Kanye West - 808s and Heartbreak

In just five years he's won a Hummer load of Grammy Awards. He also owns his own record label. Plans to roll out his clothing line Past Tell are primed. So it's pretty much another slam dunk season when Graduation makes 50 Cent eat humble pie by securing the Billboard # 1 spot.

But the cracks in Kanye's narcissism are starting to show. For the second year in a row the MTV Video Music Awards snubs his ass. Two months later his world implodes when his mama dies unexpectedly. Cut to the 2008 Grammys: four wins and the chance to perform "Mama" helps him heal...sort of. 4/8 Grammys just isn't a home run. Not for Kanye. And when his fiancé annuls their two year engagement because he's spending too much time on the road, rap's most upwardly mobile playa has a meltdown.

The latest episode of his BEE soap opera that began with The College Dropout, evolved into Late Registration and pinnacled with Graduation is scheduled for a summer 2008 release. But how the hell's he supposed to pull off having A Good Ass Job when he's feeling bummed out and heartbroken?

He can't. So he takes a leap of faith. He steps out of his comfort zone. He shelves the braggadocio. And finally bares his soul by serenading us with a set of utterly dejected croons about how his life sucks.

"My friend showed me pictures of his kids/and all I could show him was pictures of my cribs," he sighs on "Welcome to Heartbreak". It's a despondent piano-powered confession about realising that money hasn’t bought him love. "Well, I got homies/ But in the end it's still so lonely" he mewls on the quavering keys 'n bass of break up ballad "Heartless".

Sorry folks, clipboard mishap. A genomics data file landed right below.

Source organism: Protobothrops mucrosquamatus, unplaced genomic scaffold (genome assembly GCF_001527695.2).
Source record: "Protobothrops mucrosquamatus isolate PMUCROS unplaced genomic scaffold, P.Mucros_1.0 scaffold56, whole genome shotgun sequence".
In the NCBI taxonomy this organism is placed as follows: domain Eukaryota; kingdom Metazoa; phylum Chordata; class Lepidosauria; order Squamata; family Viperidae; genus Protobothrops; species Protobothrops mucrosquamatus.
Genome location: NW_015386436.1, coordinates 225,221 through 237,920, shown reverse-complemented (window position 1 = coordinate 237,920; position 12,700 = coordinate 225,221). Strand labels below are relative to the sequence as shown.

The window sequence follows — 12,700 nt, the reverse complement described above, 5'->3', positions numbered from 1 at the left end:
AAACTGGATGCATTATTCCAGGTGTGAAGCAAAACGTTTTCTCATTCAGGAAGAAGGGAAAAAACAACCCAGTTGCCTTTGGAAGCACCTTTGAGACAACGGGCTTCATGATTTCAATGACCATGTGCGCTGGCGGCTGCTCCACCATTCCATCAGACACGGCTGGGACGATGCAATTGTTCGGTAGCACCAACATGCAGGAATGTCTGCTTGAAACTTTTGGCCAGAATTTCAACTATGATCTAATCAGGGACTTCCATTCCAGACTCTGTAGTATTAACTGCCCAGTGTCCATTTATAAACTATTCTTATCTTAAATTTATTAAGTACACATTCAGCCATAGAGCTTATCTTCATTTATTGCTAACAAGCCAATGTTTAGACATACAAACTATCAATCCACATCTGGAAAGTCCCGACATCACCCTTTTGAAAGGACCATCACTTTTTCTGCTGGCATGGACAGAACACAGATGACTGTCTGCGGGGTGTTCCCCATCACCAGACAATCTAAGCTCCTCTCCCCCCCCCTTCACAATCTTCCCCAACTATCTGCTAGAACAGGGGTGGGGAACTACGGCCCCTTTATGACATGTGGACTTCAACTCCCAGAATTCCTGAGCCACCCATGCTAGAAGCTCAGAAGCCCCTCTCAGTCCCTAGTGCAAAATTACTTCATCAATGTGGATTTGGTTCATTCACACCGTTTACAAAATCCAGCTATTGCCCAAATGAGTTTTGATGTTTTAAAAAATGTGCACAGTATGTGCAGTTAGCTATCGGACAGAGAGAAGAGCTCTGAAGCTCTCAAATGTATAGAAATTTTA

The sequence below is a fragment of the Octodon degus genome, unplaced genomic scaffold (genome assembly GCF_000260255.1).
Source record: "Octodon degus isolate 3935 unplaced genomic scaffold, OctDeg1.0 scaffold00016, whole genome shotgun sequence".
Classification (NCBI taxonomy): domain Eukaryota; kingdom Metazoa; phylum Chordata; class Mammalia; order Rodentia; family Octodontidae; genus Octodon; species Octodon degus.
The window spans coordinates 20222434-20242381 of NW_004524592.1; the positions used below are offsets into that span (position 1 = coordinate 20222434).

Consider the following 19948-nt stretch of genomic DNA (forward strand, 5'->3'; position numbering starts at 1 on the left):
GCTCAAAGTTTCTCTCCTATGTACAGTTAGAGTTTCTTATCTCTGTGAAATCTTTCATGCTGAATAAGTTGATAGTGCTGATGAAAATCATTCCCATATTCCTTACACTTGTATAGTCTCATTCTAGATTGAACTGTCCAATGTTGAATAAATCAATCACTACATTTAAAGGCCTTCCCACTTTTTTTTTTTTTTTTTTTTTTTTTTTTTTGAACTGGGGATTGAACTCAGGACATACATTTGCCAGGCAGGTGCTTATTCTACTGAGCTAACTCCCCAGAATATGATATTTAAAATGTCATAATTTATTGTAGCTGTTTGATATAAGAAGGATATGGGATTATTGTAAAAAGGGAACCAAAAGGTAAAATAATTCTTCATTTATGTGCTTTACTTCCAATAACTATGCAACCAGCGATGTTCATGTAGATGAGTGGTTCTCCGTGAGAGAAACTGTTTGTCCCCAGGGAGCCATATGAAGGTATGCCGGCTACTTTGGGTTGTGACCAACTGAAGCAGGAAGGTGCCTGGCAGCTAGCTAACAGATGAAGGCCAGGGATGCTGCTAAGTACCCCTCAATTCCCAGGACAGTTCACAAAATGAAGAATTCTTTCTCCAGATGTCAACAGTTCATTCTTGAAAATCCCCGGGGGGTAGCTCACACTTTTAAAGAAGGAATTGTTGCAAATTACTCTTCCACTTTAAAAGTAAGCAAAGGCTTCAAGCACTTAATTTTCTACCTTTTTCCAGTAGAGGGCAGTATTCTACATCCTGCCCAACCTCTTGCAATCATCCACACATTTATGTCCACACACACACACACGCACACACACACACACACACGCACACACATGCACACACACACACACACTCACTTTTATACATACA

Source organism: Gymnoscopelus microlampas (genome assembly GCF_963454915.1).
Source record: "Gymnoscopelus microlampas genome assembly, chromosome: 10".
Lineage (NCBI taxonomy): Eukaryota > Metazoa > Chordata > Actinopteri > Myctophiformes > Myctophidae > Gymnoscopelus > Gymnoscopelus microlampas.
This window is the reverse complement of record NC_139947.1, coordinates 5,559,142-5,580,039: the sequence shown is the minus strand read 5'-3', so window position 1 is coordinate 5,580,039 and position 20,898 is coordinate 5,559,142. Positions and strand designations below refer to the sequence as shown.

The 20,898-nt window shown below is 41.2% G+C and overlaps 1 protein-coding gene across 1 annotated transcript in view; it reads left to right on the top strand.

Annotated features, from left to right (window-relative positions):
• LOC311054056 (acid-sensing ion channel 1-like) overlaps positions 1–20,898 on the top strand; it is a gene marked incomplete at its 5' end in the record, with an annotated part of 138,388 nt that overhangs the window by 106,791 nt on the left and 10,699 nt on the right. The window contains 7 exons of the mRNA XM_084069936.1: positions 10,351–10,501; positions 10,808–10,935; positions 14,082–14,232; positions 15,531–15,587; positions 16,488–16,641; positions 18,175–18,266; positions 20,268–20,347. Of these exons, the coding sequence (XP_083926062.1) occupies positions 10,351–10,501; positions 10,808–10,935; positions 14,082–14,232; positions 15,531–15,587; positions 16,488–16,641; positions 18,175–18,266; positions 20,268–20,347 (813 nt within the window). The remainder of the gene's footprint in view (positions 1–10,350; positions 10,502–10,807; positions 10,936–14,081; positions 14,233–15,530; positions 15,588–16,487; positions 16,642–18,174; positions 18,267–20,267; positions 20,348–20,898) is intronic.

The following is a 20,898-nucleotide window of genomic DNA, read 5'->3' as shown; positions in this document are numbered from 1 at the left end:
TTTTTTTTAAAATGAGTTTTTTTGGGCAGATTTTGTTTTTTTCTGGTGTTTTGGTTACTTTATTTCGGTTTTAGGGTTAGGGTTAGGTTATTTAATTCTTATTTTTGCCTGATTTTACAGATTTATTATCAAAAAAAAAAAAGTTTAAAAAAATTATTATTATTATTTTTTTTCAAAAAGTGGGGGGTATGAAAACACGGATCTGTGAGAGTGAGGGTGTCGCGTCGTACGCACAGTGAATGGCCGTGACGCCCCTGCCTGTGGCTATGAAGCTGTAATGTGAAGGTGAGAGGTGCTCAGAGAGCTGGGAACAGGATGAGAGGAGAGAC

You can hear he desperately wants to feel something, and hopes that his fans feel something too. But there's a problem. The dead sea of synth-pop soul sounds sterilised. What we hear is not so much Kanye's existential crisis, but an altogether more air-conditioned nightmare where Kanye simply feels shit about feeling shit.

Thing is, the Louis Vuitton Don is used to tailoring his emotions. So he immediately pulls his favourite bling-rap pullover back over his head. Bass humping, synth-rapper "See You In My Nightmares" finds him getting wasted with Lil Wayne while cataloguing all the gold-digging ladies who've done them wrong with the Auto-Tune cranked up to 11. It's a bad move cauterising what should've been a gutsy goodbye growl into a mournfully anemic mope.

But Kanye perseveres. He heads back to the ballads. "Street Lights" is a stylish emo pop ditty about searching for some peace of mind. But he just can't get off that celebrity pity pot. He wastes his wordplay on dissing sexed up crack whores over a faux Herbie Hancock Blaxploitation-disco groove ("Robocop").

He even has to hire Young Jeezy to remind him how to rap on pop-hop empowerment ode "Amazing". But he doesn't really get his flow back. Instead he sounds like R. Kelly without the necessary soap operatic spontaneity: "They're like, 'Oh God, why he go so hard'/look what he’s been through/he deserves an applause'."

No he doesn't. Not until he actually gets real. Not until he confesses as much on the bonus "Pinocchio Story" freestyle (recorded live in Singapore)":

There is no Gucci I can buy, there is no Louis Vuitton to put on. There is nothing they could sell to get...my mind out of this jail....There is no vacation spot I could fly that could bring back a real piece of real life. Real life, what does it feel like? I ask you tonight, I ask you tonight: what does it feel like?....I just want to be a real boy. They always say 'Kanye, he keeps it real boy'. Pinocchio story is: I just want to be a real boy. Pinocchio story is to be a real boy. It's funny, Pinocchio lied and that's what kept him from it? I tell the truth and I keep runnin'. It's like I'm looking for something out there trying to find something. I turn on the TV and see me, and see nothing. What does it feel like to live real life, to be real?

It's the only moment on the entire album where he rides the 808s hard enough for you to actually feel his heartbreak.